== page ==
On Monday, the U.S. Department of Education released a new set of regulations that require colleges and universities receiving federal funds to comply more stringently with the Violence Against Women Act and the Clery Act. This summer, Boston College took steps to update its sexual misconduct policy, a process that happens annually, to contain two major changes that anticipated and exceed the government’s regulations. The first is the addition of definitions for terms such as “consent” and “incapacitation,” which are key to identifying sexual assault but can have subjective or ambiguous meanings. The second is a change in the way the University handles sexual assault cases. BC has moved to an investigative model, in which cases of sexual misconduct will be investigated by an external lawyer with experience in cases related to sexual assault and Title IX, as well as an internal investigator—currently the University student conduct manager.
This change marks a step forward for the University in many respects. Previously, sexual assault cases were handled through a student conduct hearing, which required both the complainant and the respondent to present evidence before a panel of faculty and staff, who then came to a conclusion on the case. The move away from a model in which the complainant and respondent must appear at the same hearing is a smart one—such a process could dissuade a student who has been assaulted from pursuing action through the University. Knowing that one would have to encounter his or her attacker again, and in such an adversarial context, might persuade a student to seek action via a different route, or potentially not at all. By moving to a model that reduces this possibility, BC is working toward creating a campus where every student feels safe reporting sexual misconduct.
In addition, ensuring that two individuals—one within the legal profession, with particular knowledge of sexual assault cases, and one within the University, with particular knowledge of campus culture—conduct every investigation will hopefully guarantee a fair, objective process. The investigation, as in the previous conduct hearing model, will allow both sides to present evidence, though they may now do so without having to confront each other. Each side is also afforded the opportunity to review its statements before the final report—which includes the investigators’ verdict of “responsible” or “not responsible”—is presented to Associate Vice President of Student Affairs Katie O’Dair, who oversees the University’s response to sexual misconduct, and Associate Dean of Students and Director of Conduct Richard DeCapua. O’Dair and DeCapua then either ask for more information or accept the report, in which case DeCapua decides sanctions, if necessary.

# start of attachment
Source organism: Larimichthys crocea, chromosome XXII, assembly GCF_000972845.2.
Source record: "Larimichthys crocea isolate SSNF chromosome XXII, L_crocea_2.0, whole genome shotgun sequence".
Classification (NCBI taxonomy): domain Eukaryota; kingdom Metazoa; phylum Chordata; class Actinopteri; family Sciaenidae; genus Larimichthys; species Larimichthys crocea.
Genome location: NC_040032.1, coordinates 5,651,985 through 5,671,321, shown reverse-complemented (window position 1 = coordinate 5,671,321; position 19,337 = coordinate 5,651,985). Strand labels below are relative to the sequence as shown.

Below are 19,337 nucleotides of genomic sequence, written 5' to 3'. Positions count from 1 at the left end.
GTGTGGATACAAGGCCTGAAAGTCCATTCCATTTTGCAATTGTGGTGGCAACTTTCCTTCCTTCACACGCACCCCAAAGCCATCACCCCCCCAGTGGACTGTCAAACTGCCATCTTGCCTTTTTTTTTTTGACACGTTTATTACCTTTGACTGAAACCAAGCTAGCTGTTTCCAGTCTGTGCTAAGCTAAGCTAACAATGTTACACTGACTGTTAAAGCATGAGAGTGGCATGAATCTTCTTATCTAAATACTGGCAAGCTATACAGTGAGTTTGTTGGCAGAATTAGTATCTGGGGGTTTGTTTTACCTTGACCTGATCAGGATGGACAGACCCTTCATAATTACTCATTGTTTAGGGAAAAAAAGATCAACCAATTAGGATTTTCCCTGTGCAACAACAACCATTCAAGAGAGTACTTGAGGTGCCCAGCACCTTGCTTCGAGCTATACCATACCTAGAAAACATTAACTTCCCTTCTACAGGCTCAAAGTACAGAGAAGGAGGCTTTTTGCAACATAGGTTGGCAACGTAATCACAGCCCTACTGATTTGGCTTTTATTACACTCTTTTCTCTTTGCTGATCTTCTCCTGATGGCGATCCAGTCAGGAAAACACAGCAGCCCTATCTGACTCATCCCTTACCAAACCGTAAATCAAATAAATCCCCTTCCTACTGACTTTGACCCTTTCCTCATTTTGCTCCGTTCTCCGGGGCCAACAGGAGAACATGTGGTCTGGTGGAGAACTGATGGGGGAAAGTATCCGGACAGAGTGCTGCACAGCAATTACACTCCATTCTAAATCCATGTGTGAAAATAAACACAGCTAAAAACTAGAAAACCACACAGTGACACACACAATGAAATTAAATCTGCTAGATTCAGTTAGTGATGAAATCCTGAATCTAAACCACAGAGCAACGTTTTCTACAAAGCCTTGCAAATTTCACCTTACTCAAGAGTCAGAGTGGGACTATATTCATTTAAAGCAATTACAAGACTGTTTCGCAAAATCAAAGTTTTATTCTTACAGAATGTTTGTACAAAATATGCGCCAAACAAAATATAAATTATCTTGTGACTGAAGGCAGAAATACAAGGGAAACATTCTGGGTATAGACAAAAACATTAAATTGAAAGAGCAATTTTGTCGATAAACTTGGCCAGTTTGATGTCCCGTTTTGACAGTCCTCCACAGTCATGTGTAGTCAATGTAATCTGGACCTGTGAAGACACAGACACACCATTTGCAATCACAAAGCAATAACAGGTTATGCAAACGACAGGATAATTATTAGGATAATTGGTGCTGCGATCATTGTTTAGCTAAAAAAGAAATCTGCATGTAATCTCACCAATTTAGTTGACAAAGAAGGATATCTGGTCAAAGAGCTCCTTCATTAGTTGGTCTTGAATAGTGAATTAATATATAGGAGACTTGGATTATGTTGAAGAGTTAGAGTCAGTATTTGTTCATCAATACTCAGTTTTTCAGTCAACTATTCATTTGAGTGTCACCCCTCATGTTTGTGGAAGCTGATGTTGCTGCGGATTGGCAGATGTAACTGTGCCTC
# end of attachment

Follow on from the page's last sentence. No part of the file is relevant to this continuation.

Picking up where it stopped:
This investigative model is the accepted best practice in higher education, and BC decided to adopt it after an exemplary level of research. It is not without its potential pitfalls, however. A process in which the individuals conducting the investigation are also responsible for arriving at a decision deviates from the traditional model of the U.S. justice system, in that the information is not presented to a judge and jury. Furthermore, the relatively closed nature of the investigation could result in mistakes going undetected. The investigators are not lawyers attempting to win cases and bolster their reputations, however, which should insure that they are unbiased and fair in both investigation and adjudication. The system is designed with the intention that the individuals with the deepest knowledge of the case and no bias will make the decision, but without separating those two functions, it will be harder for both the complainant and the respondent to feel certain that is the case. As this new system is put into practice, the University should be aware of that and monitor the process closely.
The respondent is able to appeal the process if new information has been gathered or there has been a procedural error, a somewhat vague term that could potentially keep a wrongfully accused student from appealing the decision. It is important in cases of such high stakes to ensure that the process is not prematurely stacked in favor of one student or the other, as an erroneous verdict could harm either party immensely.
Although there is no perfect way to investigate sexual assault cases and ensure that the truth is always discovered, the investigative model is an improvement over the previous model. It eliminates elements that may dissuade victims from seeking action through the University and creates the possibility for an informed, thorough, and unbiased investigation to occur. For this shift to have the intended benefits, however, the University should inform students of its sexual assault investigation policy to the greatest extent possible. DeCapua has said that his office is partnering with UGBC to review all student conduct policies and to ensure that information is being delivered effectively to students. This is a welcome first step, and both offices should make all efforts to follow through.
Featured Image by Emily Fahey / Heights Editor